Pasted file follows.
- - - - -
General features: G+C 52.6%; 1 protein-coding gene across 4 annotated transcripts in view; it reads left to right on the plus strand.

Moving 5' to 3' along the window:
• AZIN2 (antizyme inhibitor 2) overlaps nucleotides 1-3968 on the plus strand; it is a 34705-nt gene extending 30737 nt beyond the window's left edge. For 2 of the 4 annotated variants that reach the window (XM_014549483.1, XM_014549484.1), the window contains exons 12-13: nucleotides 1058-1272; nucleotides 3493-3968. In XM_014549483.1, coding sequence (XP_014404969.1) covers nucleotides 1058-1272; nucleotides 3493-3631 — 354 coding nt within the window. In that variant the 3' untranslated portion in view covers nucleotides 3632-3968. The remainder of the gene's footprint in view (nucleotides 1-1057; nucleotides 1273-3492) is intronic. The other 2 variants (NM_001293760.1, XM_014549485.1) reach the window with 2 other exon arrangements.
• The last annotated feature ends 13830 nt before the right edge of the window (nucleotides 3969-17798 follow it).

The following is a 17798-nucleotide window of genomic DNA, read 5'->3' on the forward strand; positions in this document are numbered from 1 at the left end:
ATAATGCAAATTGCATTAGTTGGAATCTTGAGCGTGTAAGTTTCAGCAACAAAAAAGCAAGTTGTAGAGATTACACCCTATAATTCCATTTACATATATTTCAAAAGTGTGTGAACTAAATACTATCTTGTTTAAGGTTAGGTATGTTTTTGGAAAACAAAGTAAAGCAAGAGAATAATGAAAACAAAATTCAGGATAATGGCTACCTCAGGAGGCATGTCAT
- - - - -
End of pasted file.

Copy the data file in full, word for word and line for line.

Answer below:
General features: G+C 52.6%; 1 protein-coding gene across 4 annotated transcripts in view; it reads left to right on the plus strand.

Moving 5' to 3' along the window:
• AZIN2 (antizyme inhibitor 2) overlaps nucleotides 1-3968 on the plus strand; it is a 34705-nt gene extending 30737 nt beyond the window's left edge. For 2 of the 4 annotated variants that reach the window (XM_014549483.1, XM_014549484.1), the window contains exons 12-13: nucleotides 1058-1272; nucleotides 3493-3968. In XM_014549483.1, coding sequence (XP_014404969.1) covers nucleotides 1058-1272; nucleotides 3493-3631 — 354 coding nt within the window. In that variant the 3' untranslated portion in view covers nucleotides 3632-3968. The remainder of the gene's footprint in view (nucleotides 1-1057; nucleotides 1273-3492) is intronic. The other 2 variants (NM_001293760.1, XM_014549485.1) reach the window with 2 other exon arrangements.
• The last annotated feature ends 13830 nt before the right edge of the window (nucleotides 3969-17798 follow it).

The following is a 17798-nucleotide window of genomic DNA, read 5'->3' on the forward strand; positions in this document are numbered from 1 at the left end:
ATAATGCAAATTGCATTAGTTGGAATCTTGAGCGTGTAAGTTTCAGCAACAAAAAAGCAAGTTGTAGAGATTACACCCTATAATTCCATTTACATATATTTCAAAAGTGTGTGAACTAAATACTATCTTGTTTAAGGTTAGGTATGTTTTTGGAAAACAAAGTAAAGCAAGAGAATAATGAAAACAAAATTCAGGATAATGGCTACCTCAGGAGGCATGTCAT